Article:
Four years ago, model, author, producer, and editor-in-chief Marz Lovejoy found a niche way to celebrate Black women. She organized a community ride out in the streets of New York City, where people from all walks of life collaborated to join her in embracing her unconventional act of resistance. With approximately 400 people in attendance and 30 miles biked, the bike ride would not only be a huge success, but it would also be the ultimate show of community. Working alongside Nike Women, Marz raised $5000 for organizations committed to supporting Black women and femmes.
This would mark the start of a beautiful unfolding. In September of 2021, Marz brought the ride out back to the streets of New York City, with new dimensions. She partnered with organizations like Awake New York to design a custom tee for riders, and collaborated with Black-owned bike shops such as Dah Shop. As with the first year, her support for the community went beyond pouring into local businesses. She raised $7000 for Black Women’s Blueprint and Dah Shop, and provided food, snacks, and drinks for riders. Among the riders were SZA, Sage Adams, and Matthew Mazur. The second annual bike ride earned Lovejoy a feature on Vogue magazine, which aptly named the bike ride New York City’s most meaningful and stylish.
Two years later, and Lovejoy is spearheading the fourth annual rideout, and she plans on honoring the roots more than ever. She invites riders of all skill levels at 11 AM for an empowering 10-15 mile ride. This year’s ride features a special community event featuring food from select vendors, music from DJs Dylan Ali and Stretch Armstrong, and wellness offerings such as on-site acupuncture and community-building workshops. As always, the event will raise funds to support organizations working to uplift Black women and femmes around the world, including our very own, Mama Glow.
We spoke with Marz about her motivations for this year’s walk. To Marz, the mere act of congregating to bike in support of Black women and femmes is inherently revolutionary. “Whenever Black people, especially women and femmes are biking, it is an act of resistance,” she says. “Most of our elders and ancestors were not afforded the privilege to ride bikes at their leisure.” The bike ride is an act of resistance in that it grants participants the opportunity to live boldly, and take up space in the vibrant streets of one of the major cities of the world.
Marz emphasized the importance of treating acts of resistance as channels. Gathering and riding out is support, and leaning on each other in a way that supports each other’s personal ventures is equally as significant. This year, it looked like hiring Black DJs, acupuncturists, body workers, and other vendors. “When we take all of the money raised and donate it to Black-led organizations & organizations that support Black women, that’s support.”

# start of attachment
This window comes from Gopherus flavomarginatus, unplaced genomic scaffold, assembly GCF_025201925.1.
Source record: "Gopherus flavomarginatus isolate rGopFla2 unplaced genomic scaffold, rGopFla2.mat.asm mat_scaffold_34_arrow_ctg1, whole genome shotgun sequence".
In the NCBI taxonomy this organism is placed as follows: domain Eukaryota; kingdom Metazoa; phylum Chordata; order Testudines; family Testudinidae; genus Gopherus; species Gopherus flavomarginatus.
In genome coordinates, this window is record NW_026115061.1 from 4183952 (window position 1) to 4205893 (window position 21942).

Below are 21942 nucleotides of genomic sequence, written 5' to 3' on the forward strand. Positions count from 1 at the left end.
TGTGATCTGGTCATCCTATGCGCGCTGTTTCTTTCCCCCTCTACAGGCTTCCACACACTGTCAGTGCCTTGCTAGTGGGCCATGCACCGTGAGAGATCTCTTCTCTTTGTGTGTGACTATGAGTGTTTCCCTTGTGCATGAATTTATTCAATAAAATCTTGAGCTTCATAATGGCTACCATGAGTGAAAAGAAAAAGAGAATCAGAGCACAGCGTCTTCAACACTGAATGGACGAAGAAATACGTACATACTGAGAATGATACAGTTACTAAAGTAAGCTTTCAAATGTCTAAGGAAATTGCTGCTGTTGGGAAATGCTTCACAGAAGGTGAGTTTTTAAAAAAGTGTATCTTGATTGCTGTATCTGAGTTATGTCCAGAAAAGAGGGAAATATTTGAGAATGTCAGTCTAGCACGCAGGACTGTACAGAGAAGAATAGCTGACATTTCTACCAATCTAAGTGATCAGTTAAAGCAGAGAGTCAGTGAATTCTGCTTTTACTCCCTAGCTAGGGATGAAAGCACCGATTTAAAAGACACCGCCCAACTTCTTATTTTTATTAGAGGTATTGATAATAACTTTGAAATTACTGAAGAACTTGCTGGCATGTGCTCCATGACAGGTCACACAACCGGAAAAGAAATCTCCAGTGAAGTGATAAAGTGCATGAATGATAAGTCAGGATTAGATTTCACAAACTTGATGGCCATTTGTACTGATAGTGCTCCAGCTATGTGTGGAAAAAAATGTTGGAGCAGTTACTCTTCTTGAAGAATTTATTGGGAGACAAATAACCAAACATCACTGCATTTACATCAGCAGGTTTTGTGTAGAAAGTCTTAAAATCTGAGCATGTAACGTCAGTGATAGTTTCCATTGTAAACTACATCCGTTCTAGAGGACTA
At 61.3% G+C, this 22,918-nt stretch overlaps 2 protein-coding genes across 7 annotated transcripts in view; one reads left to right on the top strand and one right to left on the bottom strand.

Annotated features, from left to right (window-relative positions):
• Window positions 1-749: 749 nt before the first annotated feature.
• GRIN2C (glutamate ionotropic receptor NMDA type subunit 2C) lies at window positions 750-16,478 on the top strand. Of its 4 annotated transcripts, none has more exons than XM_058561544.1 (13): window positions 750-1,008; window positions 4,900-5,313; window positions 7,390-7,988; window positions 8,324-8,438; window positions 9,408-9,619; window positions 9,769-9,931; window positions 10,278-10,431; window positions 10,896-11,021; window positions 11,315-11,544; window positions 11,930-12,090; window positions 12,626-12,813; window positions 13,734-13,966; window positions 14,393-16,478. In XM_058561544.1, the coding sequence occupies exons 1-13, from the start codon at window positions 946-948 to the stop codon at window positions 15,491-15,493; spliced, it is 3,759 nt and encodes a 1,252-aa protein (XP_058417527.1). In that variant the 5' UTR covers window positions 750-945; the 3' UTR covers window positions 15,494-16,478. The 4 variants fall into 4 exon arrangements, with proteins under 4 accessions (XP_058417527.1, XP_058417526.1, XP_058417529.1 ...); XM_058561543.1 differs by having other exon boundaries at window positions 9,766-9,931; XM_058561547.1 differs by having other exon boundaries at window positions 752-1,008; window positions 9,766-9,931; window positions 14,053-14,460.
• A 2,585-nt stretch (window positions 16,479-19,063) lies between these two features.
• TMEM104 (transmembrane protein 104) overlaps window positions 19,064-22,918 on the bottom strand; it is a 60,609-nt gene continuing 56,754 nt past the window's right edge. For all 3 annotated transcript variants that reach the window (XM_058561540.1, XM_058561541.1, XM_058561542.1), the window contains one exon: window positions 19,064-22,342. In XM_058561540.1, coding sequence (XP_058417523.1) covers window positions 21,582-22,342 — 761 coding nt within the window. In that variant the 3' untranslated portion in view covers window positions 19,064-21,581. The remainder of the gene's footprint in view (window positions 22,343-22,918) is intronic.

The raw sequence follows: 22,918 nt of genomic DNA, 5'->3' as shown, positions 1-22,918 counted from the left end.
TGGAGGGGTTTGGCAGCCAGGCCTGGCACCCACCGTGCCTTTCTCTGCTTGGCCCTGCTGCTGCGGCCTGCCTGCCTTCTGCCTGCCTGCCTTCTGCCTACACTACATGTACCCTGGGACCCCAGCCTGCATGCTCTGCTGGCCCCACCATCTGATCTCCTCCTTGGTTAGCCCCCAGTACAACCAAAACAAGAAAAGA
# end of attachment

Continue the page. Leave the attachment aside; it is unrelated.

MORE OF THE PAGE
At the core of these modes of support is intentionality, which Marz weaves into the design of the event. “When I’m planning my ride out with Black and Brown women, that’s support.” And it is not limited to the event alone. Support is what allows the show to be established, let alone go on. “Support is my Black Mother and Grandmother watching my kids while I have my 4th Annual And Still We Ride NYC Ride Out. It’s all very intentional and full of love. I couldn’t have done it without my people, and I am forever grateful. Many hands make light work and that’s how we’re moving.”
When asked what she would want to leave participants and spectators with, Marz spoke a truth that captured the very essence of And Still We Ride. “We are so powerful. Yes, on our own, but more so when we unite and move as one.”
Marz Lovejoy was born in Minneapolis, Minnesota, raised in San Diego and Santa Monica, California and became the woman she is now after many years of grinding in New York. She now lives between the Midwest and New York with her 3 children. From professional modeling and acting, writing and producing music, and creating published works in the literary field, Marz continues to evolve in creativity while centering community and social responsibility. Some of her projects include: Her annual “…And Still We Ride…” bike ride out, celebrating Black women, the live streaming of her son’s birth that raised awareness and funds for Black Maternal Health organizations and working as the curator-at-large for Alvaro Barrington’s studio where she brings community and ethics into a traditionally profit-over-people artworld. With a far-reaching audience and a lens for equity, justice, and focus on Black plight, Marz’s message that small acts matter packs a profound ripple effect that can be measured by the success of her campaigns.